Posts Tagged ‘Litigation Strategy’

Appellate considerations stemming from res judicata consequences of domestic abuse or contempt findings

The doctrine of res judicata prevents the relitigation of issues previously decided between the same parties. The doctrine requires three essential elements: (1) the judgment must be final, valid and on the merits; (2) the parties in the subsequent action must be identical to those in the first; and (3) the second action must involve […]

Buying the child(ren)’s time

There’s a never discussed but occasionally employed litigation strategy of using money to purchase time with (or limit an opposing party’s access to) children. Earlier this month I settled a case in which grandparents used money to keep their own daughter from having enforceable visitation with her daughters. At the time of mediation my clients […]

Softening up an unrealistic defendant

I began trial in a visitation establishment case yesterday. While preparing for trial earlier this week my client (the plaintiff) asked me how I thought the case would end. I informed him it would likely settle halfway into my cross examination of the defendant. I was unduly pessimistic. About 15% of the way into my […]

The difficulties of predicting alimony reduction on retirement

In 2012 South Carolina passed a statute, S.C. Code § 20-3-170(B), in which one subsection set forth criteria for the family courts to consider when modifying alimony upon a supporting spouse’s retirement. One assumed the goal was to create greater certainty and uniformity for retirement-based alimony reduction/termination cases. However this subsection lists six factors for […]

Marital property as lump sum alimony

There are occasionally cases in which a spouse who would typically pay significant permanent periodic alimony as part of a marital dissolution has destroyed his career around the time of the parties’ separation. Often this career destruction was the cause of the marital dissolution: a spouse charged with a crime that leaves him incarcerated or […]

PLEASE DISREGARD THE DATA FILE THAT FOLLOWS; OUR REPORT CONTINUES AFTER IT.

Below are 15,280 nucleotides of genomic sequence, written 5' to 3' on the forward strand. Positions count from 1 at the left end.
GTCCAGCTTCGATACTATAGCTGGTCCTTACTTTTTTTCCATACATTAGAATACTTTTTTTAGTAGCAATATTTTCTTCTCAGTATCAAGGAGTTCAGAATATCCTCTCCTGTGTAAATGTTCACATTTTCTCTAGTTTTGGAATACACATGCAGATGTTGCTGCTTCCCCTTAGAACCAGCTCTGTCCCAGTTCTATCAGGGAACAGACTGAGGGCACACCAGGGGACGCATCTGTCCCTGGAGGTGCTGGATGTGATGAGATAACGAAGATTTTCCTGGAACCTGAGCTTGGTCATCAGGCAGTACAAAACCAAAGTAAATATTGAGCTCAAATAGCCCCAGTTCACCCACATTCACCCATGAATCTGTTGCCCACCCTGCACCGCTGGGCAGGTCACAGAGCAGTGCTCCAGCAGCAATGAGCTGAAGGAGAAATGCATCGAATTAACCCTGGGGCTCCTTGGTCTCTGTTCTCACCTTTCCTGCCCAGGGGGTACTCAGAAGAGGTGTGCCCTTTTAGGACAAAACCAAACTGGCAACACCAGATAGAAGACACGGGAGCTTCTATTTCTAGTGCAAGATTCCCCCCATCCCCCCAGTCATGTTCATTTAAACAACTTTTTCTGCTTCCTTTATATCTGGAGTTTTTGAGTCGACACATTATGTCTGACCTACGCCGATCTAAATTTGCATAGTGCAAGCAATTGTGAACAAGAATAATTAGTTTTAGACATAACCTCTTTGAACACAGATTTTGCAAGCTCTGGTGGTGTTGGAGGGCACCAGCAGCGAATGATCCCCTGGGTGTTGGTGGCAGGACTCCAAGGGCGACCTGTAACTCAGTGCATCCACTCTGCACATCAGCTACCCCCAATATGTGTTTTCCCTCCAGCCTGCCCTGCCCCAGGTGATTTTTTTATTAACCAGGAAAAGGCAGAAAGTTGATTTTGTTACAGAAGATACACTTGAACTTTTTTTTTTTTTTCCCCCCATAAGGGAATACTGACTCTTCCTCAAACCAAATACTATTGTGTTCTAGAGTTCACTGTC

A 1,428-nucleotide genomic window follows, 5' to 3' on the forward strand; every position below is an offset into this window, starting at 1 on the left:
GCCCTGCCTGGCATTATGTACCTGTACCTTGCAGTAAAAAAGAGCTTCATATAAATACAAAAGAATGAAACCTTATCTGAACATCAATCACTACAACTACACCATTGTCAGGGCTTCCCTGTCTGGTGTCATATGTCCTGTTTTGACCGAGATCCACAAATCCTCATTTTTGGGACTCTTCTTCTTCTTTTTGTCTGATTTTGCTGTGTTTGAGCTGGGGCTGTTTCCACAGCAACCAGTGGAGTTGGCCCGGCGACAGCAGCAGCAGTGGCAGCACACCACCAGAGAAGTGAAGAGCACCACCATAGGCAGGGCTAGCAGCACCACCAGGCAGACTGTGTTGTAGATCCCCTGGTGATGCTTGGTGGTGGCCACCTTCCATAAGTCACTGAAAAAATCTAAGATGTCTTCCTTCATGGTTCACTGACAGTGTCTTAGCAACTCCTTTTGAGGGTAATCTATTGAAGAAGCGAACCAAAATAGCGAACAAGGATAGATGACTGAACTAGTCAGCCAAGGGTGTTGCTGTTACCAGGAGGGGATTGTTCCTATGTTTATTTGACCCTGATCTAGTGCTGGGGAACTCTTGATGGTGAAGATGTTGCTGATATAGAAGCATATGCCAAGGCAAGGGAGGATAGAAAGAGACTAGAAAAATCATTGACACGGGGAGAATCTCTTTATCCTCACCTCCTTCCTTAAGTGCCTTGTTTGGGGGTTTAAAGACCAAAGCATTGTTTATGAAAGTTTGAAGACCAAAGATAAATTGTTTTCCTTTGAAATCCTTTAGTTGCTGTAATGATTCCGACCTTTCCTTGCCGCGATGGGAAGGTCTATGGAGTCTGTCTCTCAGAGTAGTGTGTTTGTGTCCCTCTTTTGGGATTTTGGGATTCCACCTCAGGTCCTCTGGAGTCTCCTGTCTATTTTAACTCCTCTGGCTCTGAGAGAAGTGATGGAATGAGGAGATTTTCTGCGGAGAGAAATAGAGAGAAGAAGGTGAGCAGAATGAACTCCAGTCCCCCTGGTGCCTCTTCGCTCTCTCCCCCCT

What de novo appellate review is actually doing

I thought it noteworthy when the Supreme Court remanded Stoney v. Stoney, 421 S.C. 528 , 809 S.E.2d 59 (2017), back to the Court of Appeals to apply an even less deferential (to the family court) standard of review for an appeal in which the Court of Appeals had granted the appellant practically everything she […]

An evasive or incomplete answer is to be treated as a failure to answer

I find it curious that attorneys routinely treat incomplete or evasive discovery responses as no big deal. From my reading, Rule 37(a)(3), SCRCP, could not be more clear, “For purposes of this subdivision an evasive or incomplete answer is to be treated as a failure to answer.” Further, Rule 37(a)(2), SCRCP, makes it clear that […]

The guardian’s questionnaire is additional interrogatories

While not thought of as such, the guardian’s questionnaire is akin to additional (child-custody related) interrogatories. As an example, the current questionnaire of a local attorney/guardian, S. Maria Averill, whose work I greatly respect follows: Admittedly such questionnaires are not answered under oath. Still, inaccurate responses or responses that trash the other parent or that […]

 

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